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Designs 2018, 2(1), 9; doi:10.3390/designs2010009

Article
Analytical Expression of Parabolic Trough Solar Collector Performance
Evangelos Bellos * and Christos Tzivanidis
Thermal Department, School of Mechanical Engineering, National Technical University of Athens, Zografou, Heroon Polytechniou 9, 15780 Athens, Greece
*
Correspondence: bellose@central.ntua.gr; Tel.: +30-21-0772-2340
Received: 7 February 2018 / Accepted: 27 February 2018 / Published: 2 March 2018

## Abstract

:
The parabolic trough collector is one of the most developed solar concentrating technologies for medium and high temperatures (up to 800 K). This solar technology is applied in many applications and so its investigation is common. The objective of this study is to develop analytical expressions for the determination of the thermal performance of parabolic trough collectors. The non-linear equations of the energy balances in the parabolic trough collector device are simplified using suitable assumptions. The final equation set includes all the possible parameters which influence the system performance and it can be solved directly without computational cost. This model is validated using experimental literature results. Moreover, the developed model is tested using another model written in Engineering Equation Solver under different operating conditions. The impact of the inlet fluid temperature, flow rate, ambient temperature, solar beam irradiation, and the heat transfer coefficient between cover and ambient are the investigated parameters for testing the model accuracy. According to the final results, the thermal efficiency can be found with high accuracy; the deviations are found to be up to 0.2% in the majority of the examined cases. Thus, the results of this work can be used for the quick and accurate thermal analysis of parabolic trough collector. Moreover, the analytical expressions give the possibility for optimizing solar thermal systems driven by parabolic trough collectors with lower computational cost.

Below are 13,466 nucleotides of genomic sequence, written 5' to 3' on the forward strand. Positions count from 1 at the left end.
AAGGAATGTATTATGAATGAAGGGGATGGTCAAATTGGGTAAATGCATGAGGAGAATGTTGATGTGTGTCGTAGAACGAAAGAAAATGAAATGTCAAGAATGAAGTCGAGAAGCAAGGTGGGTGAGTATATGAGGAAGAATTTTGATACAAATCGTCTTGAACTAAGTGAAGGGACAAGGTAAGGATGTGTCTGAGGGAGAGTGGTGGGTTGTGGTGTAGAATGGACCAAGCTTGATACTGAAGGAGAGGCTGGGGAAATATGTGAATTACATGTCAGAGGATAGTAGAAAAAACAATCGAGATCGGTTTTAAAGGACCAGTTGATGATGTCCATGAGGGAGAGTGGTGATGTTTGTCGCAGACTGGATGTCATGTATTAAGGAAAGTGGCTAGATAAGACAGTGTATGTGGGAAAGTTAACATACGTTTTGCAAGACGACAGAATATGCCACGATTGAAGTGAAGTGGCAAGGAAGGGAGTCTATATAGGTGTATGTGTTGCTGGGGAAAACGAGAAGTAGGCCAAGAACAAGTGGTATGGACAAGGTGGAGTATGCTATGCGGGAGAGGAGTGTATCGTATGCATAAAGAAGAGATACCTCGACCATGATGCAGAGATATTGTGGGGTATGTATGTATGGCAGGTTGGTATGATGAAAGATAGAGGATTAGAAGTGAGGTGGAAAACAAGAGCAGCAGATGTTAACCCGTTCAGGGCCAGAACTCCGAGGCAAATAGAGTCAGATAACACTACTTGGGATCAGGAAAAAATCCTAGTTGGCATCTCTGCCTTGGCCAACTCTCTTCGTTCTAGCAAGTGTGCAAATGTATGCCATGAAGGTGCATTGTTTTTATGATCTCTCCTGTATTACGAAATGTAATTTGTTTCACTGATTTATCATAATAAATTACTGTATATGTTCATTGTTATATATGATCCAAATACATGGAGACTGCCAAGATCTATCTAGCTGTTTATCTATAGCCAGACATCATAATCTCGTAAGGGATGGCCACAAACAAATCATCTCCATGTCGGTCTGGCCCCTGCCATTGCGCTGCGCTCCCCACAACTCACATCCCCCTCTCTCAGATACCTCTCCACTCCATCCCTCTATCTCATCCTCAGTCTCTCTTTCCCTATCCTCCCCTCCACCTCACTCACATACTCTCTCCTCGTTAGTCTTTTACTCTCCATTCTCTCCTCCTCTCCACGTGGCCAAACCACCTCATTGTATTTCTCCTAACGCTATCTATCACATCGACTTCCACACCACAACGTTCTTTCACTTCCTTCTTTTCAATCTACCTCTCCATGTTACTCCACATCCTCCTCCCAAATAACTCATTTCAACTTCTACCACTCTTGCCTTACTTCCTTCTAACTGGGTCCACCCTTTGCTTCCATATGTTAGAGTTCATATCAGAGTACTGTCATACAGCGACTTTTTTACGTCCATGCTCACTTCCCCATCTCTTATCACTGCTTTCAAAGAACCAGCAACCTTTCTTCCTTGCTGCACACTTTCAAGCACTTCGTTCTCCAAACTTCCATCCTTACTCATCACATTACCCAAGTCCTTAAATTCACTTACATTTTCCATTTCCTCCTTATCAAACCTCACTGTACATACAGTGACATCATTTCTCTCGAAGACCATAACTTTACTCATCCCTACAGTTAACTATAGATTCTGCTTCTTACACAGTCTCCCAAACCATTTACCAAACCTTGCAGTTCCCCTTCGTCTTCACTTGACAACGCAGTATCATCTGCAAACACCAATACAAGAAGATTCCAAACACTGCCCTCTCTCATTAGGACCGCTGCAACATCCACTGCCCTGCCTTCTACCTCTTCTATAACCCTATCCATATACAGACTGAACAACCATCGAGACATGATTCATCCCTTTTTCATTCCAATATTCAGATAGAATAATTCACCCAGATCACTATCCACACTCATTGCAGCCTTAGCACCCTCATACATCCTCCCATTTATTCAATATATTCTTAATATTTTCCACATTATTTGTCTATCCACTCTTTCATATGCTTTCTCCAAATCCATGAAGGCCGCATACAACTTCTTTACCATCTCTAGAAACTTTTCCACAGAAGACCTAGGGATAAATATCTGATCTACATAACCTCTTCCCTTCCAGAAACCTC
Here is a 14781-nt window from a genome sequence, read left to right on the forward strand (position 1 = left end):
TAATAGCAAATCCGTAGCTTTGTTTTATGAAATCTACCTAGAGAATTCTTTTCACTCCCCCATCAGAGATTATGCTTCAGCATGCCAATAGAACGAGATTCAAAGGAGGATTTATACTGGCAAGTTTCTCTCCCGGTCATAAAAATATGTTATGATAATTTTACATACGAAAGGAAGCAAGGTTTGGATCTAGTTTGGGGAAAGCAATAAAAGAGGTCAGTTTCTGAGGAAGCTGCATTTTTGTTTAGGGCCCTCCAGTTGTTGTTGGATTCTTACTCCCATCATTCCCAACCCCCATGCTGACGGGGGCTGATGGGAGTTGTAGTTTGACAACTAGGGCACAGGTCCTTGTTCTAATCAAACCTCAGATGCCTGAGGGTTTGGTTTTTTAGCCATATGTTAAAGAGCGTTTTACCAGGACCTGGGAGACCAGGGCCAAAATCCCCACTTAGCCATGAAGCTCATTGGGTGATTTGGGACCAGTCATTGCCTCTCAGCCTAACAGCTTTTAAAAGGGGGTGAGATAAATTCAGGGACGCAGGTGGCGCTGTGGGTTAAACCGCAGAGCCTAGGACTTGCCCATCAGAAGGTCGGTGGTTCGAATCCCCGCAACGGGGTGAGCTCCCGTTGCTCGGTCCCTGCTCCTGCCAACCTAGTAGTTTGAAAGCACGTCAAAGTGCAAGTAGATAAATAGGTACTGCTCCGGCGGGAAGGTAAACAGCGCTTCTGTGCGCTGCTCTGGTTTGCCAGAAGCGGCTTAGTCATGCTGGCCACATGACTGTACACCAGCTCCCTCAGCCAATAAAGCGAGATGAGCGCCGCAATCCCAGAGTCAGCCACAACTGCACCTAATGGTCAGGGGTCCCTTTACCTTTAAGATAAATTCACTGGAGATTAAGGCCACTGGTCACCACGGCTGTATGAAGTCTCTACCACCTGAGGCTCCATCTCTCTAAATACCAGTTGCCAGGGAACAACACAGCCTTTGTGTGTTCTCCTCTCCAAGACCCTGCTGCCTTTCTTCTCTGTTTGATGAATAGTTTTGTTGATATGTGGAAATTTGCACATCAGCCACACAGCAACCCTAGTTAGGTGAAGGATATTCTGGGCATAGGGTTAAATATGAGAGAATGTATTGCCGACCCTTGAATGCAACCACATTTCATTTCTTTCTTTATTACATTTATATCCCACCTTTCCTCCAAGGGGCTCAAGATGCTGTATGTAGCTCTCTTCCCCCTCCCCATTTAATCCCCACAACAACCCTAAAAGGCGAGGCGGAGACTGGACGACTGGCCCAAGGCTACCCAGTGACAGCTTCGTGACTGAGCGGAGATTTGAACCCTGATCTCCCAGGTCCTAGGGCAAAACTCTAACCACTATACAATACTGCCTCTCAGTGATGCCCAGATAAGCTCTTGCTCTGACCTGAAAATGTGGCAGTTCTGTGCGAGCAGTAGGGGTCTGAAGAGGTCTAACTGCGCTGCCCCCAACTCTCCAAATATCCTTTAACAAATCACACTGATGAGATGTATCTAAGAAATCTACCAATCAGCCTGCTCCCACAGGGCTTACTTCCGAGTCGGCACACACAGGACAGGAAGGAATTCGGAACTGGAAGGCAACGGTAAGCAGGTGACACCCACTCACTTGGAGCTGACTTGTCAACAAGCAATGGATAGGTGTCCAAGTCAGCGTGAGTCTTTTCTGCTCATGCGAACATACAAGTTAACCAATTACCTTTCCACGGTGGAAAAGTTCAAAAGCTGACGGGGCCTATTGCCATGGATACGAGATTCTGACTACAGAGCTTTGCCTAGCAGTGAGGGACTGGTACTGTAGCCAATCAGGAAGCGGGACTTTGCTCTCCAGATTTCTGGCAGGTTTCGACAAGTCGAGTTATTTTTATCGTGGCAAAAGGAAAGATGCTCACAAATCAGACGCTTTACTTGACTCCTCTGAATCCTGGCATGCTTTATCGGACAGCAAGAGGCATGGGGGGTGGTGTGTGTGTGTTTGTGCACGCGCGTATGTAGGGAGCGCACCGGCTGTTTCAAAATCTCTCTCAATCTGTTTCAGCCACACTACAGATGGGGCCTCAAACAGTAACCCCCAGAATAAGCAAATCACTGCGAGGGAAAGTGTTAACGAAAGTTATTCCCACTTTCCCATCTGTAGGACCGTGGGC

Keywords:
parabolic trough collector; thermal efficiency; analytical expression; solar thermal; optimization tool

## 1. Introduction